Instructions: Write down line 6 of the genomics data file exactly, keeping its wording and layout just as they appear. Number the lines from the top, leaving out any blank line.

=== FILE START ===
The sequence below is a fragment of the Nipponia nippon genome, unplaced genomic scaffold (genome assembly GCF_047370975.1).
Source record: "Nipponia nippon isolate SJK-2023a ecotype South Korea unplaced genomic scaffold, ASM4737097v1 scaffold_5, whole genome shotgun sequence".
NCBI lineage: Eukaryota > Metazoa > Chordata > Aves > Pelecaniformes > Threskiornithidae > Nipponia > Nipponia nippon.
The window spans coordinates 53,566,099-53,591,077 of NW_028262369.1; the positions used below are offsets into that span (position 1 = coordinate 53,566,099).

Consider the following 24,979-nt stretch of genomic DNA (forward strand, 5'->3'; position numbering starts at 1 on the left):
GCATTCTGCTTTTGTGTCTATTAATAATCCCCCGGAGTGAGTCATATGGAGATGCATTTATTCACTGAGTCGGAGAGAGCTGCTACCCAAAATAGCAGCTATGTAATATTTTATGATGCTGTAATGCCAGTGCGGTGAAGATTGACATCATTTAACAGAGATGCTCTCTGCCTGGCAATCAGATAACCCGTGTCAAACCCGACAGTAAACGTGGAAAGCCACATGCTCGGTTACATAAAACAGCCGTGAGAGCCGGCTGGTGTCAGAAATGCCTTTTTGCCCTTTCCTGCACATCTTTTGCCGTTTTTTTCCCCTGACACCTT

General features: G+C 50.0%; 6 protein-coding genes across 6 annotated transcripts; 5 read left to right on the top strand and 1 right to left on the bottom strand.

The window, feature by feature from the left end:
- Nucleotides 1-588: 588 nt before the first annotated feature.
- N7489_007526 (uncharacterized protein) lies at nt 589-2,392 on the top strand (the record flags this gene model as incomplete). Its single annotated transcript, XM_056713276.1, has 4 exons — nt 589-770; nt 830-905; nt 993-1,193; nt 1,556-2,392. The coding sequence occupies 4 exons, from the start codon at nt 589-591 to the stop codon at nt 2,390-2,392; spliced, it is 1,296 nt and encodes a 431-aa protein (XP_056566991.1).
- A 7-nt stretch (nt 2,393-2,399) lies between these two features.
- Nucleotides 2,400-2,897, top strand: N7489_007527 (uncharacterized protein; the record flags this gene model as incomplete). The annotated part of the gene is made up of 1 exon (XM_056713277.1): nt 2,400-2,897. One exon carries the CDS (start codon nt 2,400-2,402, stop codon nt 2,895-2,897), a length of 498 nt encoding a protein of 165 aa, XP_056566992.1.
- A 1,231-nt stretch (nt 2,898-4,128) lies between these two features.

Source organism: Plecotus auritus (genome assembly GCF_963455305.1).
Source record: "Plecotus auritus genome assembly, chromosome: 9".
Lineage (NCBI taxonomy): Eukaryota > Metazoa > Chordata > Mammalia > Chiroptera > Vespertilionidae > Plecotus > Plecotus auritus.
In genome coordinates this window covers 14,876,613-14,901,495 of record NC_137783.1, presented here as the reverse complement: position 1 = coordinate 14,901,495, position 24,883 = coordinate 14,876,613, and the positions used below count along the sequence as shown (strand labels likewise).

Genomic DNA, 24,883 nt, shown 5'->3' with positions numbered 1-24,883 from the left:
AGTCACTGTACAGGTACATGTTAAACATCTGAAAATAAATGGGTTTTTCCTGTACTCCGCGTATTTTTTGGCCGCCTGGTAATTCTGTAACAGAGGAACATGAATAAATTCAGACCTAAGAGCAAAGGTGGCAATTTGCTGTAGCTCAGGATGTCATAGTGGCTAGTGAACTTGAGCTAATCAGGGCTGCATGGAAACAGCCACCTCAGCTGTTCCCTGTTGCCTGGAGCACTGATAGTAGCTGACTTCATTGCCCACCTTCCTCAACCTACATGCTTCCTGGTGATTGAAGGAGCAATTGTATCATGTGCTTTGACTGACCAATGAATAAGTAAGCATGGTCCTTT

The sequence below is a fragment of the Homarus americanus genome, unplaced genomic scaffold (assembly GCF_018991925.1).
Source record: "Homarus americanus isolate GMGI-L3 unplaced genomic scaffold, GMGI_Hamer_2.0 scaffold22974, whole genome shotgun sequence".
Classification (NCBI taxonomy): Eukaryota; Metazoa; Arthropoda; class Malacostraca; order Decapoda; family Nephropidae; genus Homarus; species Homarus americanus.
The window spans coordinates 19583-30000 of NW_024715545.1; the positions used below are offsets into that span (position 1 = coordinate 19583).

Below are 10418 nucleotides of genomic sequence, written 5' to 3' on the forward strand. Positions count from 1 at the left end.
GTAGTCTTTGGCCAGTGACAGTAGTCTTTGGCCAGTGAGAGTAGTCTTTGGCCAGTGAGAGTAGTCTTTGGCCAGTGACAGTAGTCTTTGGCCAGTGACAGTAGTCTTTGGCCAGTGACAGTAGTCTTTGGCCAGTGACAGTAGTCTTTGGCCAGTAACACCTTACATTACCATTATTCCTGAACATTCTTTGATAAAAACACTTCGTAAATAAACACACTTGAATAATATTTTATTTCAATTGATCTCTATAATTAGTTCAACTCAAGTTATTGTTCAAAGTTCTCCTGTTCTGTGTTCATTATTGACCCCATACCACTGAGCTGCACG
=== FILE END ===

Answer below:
GCATTCTGCTTTTGTGTCTATTAATAATCCCCCGGAGTGAGTCATATGGAGATGCATTTATTCACTGAGTCGGAGAGAGCTGCTACCCAAAATAGCAGCTATGTAATATTTTATGATGCTGTAATGCCAGTGCGGTGAAGATTGACATCATTTAACAGAGATGCTCTCTGCCTGGCAATCAGATAACCCGTGTCAAACCCGACAGTAAACGTGGAAAGCCACATGCTCGGTTACATAAAACAGCCGTGAGAGCCGGCTGGTGTCAGAAATGCCTTTTTGCCCTTTCCTGCACATCTTTTGCCGTTTTTTTCCCCTGACACCTT